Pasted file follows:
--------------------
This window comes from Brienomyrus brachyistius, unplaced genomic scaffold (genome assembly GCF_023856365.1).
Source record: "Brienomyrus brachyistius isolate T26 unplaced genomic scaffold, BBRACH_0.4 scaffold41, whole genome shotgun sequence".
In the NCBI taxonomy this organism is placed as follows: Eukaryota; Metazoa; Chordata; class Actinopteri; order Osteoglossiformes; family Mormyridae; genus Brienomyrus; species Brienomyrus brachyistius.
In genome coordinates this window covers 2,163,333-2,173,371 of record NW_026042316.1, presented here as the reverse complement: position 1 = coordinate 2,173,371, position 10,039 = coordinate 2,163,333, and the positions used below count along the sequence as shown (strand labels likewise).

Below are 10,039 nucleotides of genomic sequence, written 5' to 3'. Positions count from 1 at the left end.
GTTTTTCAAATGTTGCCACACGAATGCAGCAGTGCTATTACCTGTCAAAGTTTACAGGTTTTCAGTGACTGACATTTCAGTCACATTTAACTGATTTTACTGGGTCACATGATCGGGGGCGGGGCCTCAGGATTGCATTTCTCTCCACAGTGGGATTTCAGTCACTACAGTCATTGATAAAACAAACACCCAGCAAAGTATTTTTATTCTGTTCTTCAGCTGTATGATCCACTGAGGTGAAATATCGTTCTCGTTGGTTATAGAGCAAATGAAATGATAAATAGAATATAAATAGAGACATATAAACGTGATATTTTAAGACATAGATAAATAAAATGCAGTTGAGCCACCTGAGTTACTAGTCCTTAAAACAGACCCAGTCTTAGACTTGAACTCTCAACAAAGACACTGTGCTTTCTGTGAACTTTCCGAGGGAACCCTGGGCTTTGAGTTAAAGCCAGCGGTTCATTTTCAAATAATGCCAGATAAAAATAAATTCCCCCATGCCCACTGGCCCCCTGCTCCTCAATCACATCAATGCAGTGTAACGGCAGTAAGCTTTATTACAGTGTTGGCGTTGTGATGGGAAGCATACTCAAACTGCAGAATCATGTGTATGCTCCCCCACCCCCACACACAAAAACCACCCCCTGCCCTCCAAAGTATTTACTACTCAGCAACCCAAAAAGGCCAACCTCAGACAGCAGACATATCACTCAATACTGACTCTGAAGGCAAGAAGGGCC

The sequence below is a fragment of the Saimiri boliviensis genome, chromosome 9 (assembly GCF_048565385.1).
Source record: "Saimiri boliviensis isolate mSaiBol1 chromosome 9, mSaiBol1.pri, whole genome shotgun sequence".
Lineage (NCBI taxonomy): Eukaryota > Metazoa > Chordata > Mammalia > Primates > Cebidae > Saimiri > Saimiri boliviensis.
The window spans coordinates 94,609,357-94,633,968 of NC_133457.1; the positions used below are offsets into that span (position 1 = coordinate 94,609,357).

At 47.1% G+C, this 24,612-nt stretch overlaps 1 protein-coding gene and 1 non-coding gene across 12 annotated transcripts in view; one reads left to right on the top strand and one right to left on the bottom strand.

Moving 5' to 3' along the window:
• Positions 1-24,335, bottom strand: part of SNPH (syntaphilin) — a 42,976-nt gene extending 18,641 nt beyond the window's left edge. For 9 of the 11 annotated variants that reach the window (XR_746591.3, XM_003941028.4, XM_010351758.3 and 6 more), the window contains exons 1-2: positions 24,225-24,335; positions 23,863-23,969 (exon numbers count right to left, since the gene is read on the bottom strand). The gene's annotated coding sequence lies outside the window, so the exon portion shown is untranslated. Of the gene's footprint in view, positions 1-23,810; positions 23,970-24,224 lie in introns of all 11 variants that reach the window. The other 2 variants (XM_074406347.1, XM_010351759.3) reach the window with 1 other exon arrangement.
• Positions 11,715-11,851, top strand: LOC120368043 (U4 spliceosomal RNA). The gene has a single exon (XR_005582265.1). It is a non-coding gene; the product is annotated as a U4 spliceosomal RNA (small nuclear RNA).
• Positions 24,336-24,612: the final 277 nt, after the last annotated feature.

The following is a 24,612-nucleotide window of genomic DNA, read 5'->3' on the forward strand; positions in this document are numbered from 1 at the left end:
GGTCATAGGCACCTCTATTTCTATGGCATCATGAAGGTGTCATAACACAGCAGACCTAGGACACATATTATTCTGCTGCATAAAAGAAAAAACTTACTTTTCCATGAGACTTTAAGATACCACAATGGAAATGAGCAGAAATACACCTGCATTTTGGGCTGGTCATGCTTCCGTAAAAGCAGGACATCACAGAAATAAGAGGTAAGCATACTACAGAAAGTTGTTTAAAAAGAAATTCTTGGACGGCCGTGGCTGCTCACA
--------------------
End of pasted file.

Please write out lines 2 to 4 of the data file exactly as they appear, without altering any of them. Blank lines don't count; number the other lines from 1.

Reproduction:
Source record: "Brienomyrus brachyistius isolate T26 unplaced genomic scaffold, BBRACH_0.4 scaffold41, whole genome shotgun sequence".
In the NCBI taxonomy this organism is placed as follows: Eukaryota; Metazoa; Chordata; class Actinopteri; order Osteoglossiformes; family Mormyridae; genus Brienomyrus; species Brienomyrus brachyistius.
In genome coordinates this window covers 2,163,333-2,173,371 of record NW_026042316.1, presented here as the reverse complement: position 1 = coordinate 2,173,371, position 10,039 = coordinate 2,163,333, and the positions used below count along the sequence as shown (strand labels likewise).